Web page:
Hong Kong filmmaker Soi Cheang back to form in SPL2
There are shades of the director's earlier, nihilistic movies in his new, big-budget crime thriller filled with martial arts fight scenes, but he says age and experience have mellowed him
Hong Kong director Soi Cheang Pou-soi has been thinking a lot about destiny. While his last effort, the 3D fantasy film The Monkey King, was universally panned by critics, it nonetheless took in more than one billion yuan (HK$1.26 billion) on the mainland alone.
"Maybe I'm fated to go through this," Cheang says. " The Monkey King project was quite a miraculous happening in my life because it didn't sound like my kind of movie at all. My past films weren't as popular commercially - probably because they're too weird for the audience's taste. I was once described as a DVD director."
Judging by the ambition of the 43-year-old's latest film, those days are long gone. SPL2: A Time for Consequences cost HK$100 million to make - a significant upgrade from the HK$30 million budget of director Wilson Yip Wai-shun's original, the 2005 action thriller SPL. "But the scale is similar," Cheang insists, albeit unconvincingly.
Although Donnie Yen Ji-dan and Sammo Hung Kam-bo didn't return, the new film features three martial arts actors in their prime: Chinese actor Wu Jing, who's fresh off the recent box office triumph of Wolf Warrior, which he directed and starred in; the Thai action star Tony Jaa; and Max Zhang Jin, who won best supporting actor at the Hong Kong Film Awards for his part in Wong Kar-wai's The Grandmaster.
Cheang was sceptical when Yip first approached him to direct this follow-up, being neither taken by the script at that point ("it was more of a traditional triad movie story") nor the prospect of living up to the oft-lauded original.
But they go back a long way. It was Yip's invitation to him to be assistant director on the film Teaching Sucks! (1997) that led the then-26-year-old Cheang to quit his TVB job. Ten years ago, Cheang was also on hand to shoot a couple of extra scenes for SPL when Yip had to complete them a matter of hours due to location constraints.
"At first, I told him that I wouldn't want to make an SPL movie unless we had a feasible story," Cheang recalls. "We spent two weeks of intensive discussions in the office to come up with a story. And somehow we managed to put together all the characters and the story framework that you see in the current movie."
A contemporary crime thriller with relentless fight scenes, SPL2 splits its story between Hong Kong and Thailand and charts the criss-crossing destinies of members of the Hong Kong police force, a prison in Thailand, and the international organ-trafficking trade. It tells an unrelated story to the first film - despite sharing its theme of fate and a litany of plot details.
"It's not my intention to make this a SPL sequel," says Cheang. "I'm making my own version of SPL. SPL should become something different when it goes into a different director's hands. I was really glad that Yip told me to forget about his movie."
The result is that there are moments in SPL2 that will remind viewers of the vicious intensity of his earlier films. It's worth noting that at the outset of his directing career, Cheang was primarily known as a cult filmmaker of over-the-top thrillers with ultra-violence and nihilistic world views, such as Dog Bite Dog (2006) and Shamo (2007). However, he seems to have kept his wild side in check since his two directorial efforts for Johnnie To Kei-fung's production house Milkyway Image - 2009's Accident and 2012's Motorway - and in the family-friendly The Monkey King.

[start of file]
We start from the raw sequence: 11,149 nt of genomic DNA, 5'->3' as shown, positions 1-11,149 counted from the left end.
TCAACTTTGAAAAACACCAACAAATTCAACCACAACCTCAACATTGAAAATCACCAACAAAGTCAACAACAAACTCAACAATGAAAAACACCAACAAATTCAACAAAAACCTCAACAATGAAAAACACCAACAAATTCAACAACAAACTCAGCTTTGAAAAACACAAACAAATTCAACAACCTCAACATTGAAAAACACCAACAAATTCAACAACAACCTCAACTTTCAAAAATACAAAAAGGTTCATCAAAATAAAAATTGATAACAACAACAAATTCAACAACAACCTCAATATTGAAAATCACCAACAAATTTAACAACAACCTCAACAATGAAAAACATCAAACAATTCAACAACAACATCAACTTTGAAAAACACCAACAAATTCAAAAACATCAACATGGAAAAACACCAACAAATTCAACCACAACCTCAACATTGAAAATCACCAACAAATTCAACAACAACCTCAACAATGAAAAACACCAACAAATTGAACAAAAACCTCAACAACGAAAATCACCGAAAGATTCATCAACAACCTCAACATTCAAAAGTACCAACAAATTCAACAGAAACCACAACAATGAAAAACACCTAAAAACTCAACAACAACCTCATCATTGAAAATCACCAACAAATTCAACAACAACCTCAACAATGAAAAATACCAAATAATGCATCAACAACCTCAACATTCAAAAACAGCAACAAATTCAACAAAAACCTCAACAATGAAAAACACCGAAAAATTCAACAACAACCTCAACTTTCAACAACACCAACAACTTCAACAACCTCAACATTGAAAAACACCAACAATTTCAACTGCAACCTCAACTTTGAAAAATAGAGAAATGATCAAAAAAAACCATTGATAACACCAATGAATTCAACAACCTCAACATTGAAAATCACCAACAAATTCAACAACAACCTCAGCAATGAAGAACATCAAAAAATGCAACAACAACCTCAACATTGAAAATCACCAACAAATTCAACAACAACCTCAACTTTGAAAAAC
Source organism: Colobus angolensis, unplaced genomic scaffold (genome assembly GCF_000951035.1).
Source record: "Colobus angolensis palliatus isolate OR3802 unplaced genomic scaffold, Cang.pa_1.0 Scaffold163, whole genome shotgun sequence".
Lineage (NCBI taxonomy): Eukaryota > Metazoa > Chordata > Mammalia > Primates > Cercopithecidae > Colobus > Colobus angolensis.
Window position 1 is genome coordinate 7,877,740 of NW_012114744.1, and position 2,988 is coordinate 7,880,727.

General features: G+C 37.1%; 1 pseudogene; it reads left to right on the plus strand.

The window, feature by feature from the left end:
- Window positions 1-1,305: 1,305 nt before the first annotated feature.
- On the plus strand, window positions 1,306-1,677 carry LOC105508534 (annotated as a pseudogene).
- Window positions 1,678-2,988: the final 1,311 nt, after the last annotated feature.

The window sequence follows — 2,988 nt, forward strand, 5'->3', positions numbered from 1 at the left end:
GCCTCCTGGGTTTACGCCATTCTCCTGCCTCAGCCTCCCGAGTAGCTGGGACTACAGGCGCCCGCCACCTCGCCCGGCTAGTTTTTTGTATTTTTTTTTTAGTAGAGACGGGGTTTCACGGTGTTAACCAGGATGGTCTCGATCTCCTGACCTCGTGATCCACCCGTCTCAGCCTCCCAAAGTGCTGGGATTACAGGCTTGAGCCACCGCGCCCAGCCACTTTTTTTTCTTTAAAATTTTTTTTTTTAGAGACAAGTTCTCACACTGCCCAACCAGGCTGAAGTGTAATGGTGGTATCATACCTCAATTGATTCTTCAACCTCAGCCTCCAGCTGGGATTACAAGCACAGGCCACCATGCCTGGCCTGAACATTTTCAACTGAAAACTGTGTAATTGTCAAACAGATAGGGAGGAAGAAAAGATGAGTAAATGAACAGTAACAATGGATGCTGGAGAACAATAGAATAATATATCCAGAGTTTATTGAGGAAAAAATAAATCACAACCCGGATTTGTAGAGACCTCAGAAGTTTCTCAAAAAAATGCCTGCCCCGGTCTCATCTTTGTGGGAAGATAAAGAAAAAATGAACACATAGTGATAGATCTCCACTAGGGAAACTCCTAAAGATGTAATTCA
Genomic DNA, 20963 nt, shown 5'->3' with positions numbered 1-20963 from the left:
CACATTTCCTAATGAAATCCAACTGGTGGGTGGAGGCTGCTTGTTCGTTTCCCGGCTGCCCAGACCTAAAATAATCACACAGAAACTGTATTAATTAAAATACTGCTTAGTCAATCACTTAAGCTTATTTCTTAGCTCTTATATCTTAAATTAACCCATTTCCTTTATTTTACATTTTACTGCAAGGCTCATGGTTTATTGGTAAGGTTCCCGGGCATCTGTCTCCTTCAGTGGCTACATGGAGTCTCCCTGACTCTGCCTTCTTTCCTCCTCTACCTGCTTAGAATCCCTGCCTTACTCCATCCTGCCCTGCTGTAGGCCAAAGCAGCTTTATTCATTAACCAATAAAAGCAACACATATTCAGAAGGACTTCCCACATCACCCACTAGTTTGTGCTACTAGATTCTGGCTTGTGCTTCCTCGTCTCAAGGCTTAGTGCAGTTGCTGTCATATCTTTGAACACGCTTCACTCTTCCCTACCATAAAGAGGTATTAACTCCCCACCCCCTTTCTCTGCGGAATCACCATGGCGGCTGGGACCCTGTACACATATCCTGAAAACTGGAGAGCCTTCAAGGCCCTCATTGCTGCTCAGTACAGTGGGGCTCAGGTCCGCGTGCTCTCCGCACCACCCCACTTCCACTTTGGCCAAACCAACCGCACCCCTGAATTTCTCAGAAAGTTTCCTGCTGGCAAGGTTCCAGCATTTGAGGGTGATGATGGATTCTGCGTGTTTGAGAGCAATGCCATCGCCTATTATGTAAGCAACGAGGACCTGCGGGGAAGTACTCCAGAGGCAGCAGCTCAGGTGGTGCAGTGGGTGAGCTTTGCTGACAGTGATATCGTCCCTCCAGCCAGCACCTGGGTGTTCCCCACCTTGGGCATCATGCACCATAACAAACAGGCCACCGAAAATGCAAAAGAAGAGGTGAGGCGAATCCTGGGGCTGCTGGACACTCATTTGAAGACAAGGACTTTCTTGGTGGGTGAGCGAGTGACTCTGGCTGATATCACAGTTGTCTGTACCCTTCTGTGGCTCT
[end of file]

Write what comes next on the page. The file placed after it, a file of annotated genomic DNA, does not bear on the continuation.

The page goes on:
Still, his old way crept back and the director says there were moments of hesitation when making SPL2: "For example, in an early scene of the film, a pregnant woman is abducted to be …" says Cheang before his sentence trails off.
The character is to be murdered by a human organ-trafficking syndicate operated by a villain played by Louis Koo Tin-lok.
"In the past, I'd surely agree to make the character a pregnant woman - it's not so much to show her plight than to highlight the fact that Koo's character is evil. But I did hesitate for a while. Eventually, I had to bring an objective voice in … [Wilson Yip] agreed that we should keep the pregnant woman because it was what the story calls for. And I was like, 'Right, what was I thinking?'"
Seen in this light, the contrast between the old and new Cheang couldn't be more pronounced. Since becoming a father in 2009, the director has tried not to be overly conscious of his filmmaking style.
"When I was younger, I wanted to be more extreme [in my approach] in order to stand out. There was a bit of calculation involved when I made movies such as Dog Bite Dog. I only stopped thinking about style after Accident; I didn't think much about it when I made Motorway, The Monkey King, or SPL2."
This new, more relaxed approach should bode well for his latest undertaking: The Monkey King 2, which is slated for a 2016 Lunar New Year release.
"In my first meetings with the investors [of The Monkey King films], once we decided that this is going to be a family movie series, I asked whether they wanted to handle this fantasy blockbuster like The Lord of the Rings or the Harry Potter," says Cheang.
"While Peter Jackson was the only notable name on The Lord of the Rings series, few people remember who the directors behind Harry Potter were.
"The investors replied Harry Potter - so I knew my place. I'm just someone at the wheel."
If the exemplary quality of SPL2 is anything to go by, however, Cheang may have a fighting chance to win over his critics with The Monkey King 2.
SPL2: A Time for Consequences opens on June 18